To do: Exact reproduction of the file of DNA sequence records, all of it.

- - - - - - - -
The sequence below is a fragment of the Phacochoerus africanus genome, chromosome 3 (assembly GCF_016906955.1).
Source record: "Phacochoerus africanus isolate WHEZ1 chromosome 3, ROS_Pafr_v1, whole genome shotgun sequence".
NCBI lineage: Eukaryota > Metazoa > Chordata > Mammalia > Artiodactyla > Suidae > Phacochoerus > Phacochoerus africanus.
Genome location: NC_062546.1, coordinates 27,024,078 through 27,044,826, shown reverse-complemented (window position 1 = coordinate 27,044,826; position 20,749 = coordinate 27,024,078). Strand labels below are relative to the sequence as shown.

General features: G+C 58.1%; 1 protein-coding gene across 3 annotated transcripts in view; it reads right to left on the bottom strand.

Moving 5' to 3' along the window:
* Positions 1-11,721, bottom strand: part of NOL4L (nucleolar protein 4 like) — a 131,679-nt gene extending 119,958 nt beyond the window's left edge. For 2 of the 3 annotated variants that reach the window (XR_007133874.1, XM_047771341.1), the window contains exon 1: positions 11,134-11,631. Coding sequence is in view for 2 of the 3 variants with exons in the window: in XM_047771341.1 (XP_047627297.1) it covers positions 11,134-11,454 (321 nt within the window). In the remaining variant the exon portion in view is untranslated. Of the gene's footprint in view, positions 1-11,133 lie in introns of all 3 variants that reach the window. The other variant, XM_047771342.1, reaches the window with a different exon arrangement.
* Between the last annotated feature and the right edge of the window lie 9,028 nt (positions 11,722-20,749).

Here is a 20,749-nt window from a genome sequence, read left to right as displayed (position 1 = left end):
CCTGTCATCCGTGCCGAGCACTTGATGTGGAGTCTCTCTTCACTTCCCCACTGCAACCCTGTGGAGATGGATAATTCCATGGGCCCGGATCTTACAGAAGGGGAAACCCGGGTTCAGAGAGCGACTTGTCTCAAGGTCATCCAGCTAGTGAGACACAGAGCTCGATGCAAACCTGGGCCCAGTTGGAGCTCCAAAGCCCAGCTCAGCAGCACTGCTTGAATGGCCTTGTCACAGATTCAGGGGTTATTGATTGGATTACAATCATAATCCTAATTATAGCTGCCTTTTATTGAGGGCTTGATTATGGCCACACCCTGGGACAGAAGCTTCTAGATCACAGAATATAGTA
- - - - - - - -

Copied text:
The sequence below is a fragment of the Phacochoerus africanus genome, chromosome 3 (assembly GCF_016906955.1).
Source record: "Phacochoerus africanus isolate WHEZ1 chromosome 3, ROS_Pafr_v1, whole genome shotgun sequence".
NCBI lineage: Eukaryota > Metazoa > Chordata > Mammalia > Artiodactyla > Suidae > Phacochoerus > Phacochoerus africanus.
Genome location: NC_062546.1, coordinates 27,024,078 through 27,044,826, shown reverse-complemented (window position 1 = coordinate 27,044,826; position 20,749 = coordinate 27,024,078). Strand labels below are relative to the sequence as shown.

General features: G+C 58.1%; 1 protein-coding gene across 3 annotated transcripts in view; it reads right to left on the bottom strand.

Moving 5' to 3' along the window:
* Positions 1-11,721, bottom strand: part of NOL4L (nucleolar protein 4 like) — a 131,679-nt gene extending 119,958 nt beyond the window's left edge. For 2 of the 3 annotated variants that reach the window (XR_007133874.1, XM_047771341.1), the window contains exon 1: positions 11,134-11,631. Coding sequence is in view for 2 of the 3 variants with exons in the window: in XM_047771341.1 (XP_047627297.1) it covers positions 11,134-11,454 (321 nt within the window). In the remaining variant the exon portion in view is untranslated. Of the gene's footprint in view, positions 1-11,133 lie in introns of all 3 variants that reach the window. The other variant, XM_047771342.1, reaches the window with a different exon arrangement.
* Between the last annotated feature and the right edge of the window lie 9,028 nt (positions 11,722-20,749).

Here is a 20,749-nt window from a genome sequence, read left to right as displayed (position 1 = left end):
CCTGTCATCCGTGCCGAGCACTTGATGTGGAGTCTCTCTTCACTTCCCCACTGCAACCCTGTGGAGATGGATAATTCCATGGGCCCGGATCTTACAGAAGGGGAAACCCGGGTTCAGAGAGCGACTTGTCTCAAGGTCATCCAGCTAGTGAGACACAGAGCTCGATGCAAACCTGGGCCCAGTTGGAGCTCCAAAGCCCAGCTCAGCAGCACTGCTTGAATGGCCTTGTCACAGATTCAGGGGTTATTGATTGGATTACAATCATAATCCTAATTATAGCTGCCTTTTATTGAGGGCTTGATTATGGCCACACCCTGGGACAGAAGCTTCTAGATCACAGAATATAGTA